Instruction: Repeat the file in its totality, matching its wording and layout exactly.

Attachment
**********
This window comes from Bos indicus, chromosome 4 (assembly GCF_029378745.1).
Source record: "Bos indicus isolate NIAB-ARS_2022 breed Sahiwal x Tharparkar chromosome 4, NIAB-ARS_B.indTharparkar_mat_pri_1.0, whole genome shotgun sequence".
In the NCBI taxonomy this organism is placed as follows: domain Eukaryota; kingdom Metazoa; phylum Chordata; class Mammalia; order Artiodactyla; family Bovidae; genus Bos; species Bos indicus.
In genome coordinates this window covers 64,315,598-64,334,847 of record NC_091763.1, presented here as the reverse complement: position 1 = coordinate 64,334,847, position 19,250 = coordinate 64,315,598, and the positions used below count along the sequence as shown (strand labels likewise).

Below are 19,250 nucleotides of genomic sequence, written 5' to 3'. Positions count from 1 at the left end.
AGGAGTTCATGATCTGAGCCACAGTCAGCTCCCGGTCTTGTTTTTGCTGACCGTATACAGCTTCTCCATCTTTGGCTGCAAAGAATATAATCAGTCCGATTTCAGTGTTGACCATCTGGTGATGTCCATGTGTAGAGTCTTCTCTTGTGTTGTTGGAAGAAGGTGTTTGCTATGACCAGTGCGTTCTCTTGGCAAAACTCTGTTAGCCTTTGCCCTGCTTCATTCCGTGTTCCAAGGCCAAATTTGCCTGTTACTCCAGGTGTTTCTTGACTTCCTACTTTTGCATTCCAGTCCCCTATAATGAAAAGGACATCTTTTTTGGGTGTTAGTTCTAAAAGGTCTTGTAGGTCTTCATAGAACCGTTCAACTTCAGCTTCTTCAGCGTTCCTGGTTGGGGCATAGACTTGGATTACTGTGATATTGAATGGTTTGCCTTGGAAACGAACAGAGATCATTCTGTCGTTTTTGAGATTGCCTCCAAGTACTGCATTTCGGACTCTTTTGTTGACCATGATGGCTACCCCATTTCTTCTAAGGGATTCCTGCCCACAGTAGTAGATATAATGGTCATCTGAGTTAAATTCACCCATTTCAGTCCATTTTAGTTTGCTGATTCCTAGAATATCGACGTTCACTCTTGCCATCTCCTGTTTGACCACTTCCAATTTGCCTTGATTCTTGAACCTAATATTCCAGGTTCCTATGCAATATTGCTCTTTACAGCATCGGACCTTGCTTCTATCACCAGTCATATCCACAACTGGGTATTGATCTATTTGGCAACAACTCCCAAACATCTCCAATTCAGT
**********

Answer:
This window comes from Bos indicus, chromosome 4 (assembly GCF_029378745.1).
Source record: "Bos indicus isolate NIAB-ARS_2022 breed Sahiwal x Tharparkar chromosome 4, NIAB-ARS_B.indTharparkar_mat_pri_1.0, whole genome shotgun sequence".
In the NCBI taxonomy this organism is placed as follows: domain Eukaryota; kingdom Metazoa; phylum Chordata; class Mammalia; order Artiodactyla; family Bovidae; genus Bos; species Bos indicus.
In genome coordinates this window covers 64,315,598-64,334,847 of record NC_091763.1, presented here as the reverse complement: position 1 = coordinate 64,334,847, position 19,250 = coordinate 64,315,598, and the positions used below count along the sequence as shown (strand labels likewise).

Below are 19,250 nucleotides of genomic sequence, written 5' to 3'. Positions count from 1 at the left end.
AGGAGTTCATGATCTGAGCCACAGTCAGCTCCCGGTCTTGTTTTTGCTGACCGTATACAGCTTCTCCATCTTTGGCTGCAAAGAATATAATCAGTCCGATTTCAGTGTTGACCATCTGGTGATGTCCATGTGTAGAGTCTTCTCTTGTGTTGTTGGAAGAAGGTGTTTGCTATGACCAGTGCGTTCTCTTGGCAAAACTCTGTTAGCCTTTGCCCTGCTTCATTCCGTGTTCCAAGGCCAAATTTGCCTGTTACTCCAGGTGTTTCTTGACTTCCTACTTTTGCATTCCAGTCCCCTATAATGAAAAGGACATCTTTTTTGGGTGTTAGTTCTAAAAGGTCTTGTAGGTCTTCATAGAACCGTTCAACTTCAGCTTCTTCAGCGTTCCTGGTTGGGGCATAGACTTGGATTACTGTGATATTGAATGGTTTGCCTTGGAAACGAACAGAGATCATTCTGTCGTTTTTGAGATTGCCTCCAAGTACTGCATTTCGGACTCTTTTGTTGACCATGATGGCTACCCCATTTCTTCTAAGGGATTCCTGCCCACAGTAGTAGATATAATGGTCATCTGAGTTAAATTCACCCATTTCAGTCCATTTTAGTTTGCTGATTCCTAGAATATCGACGTTCACTCTTGCCATCTCCTGTTTGACCACTTCCAATTTGCCTTGATTCTTGAACCTAATATTCCAGGTTCCTATGCAATATTGCTCTTTACAGCATCGGACCTTGCTTCTATCACCAGTCATATCCACAACTGGGTATTGATCTATTTGGCAACAACTCCCAAACATCTCCAATTCAGT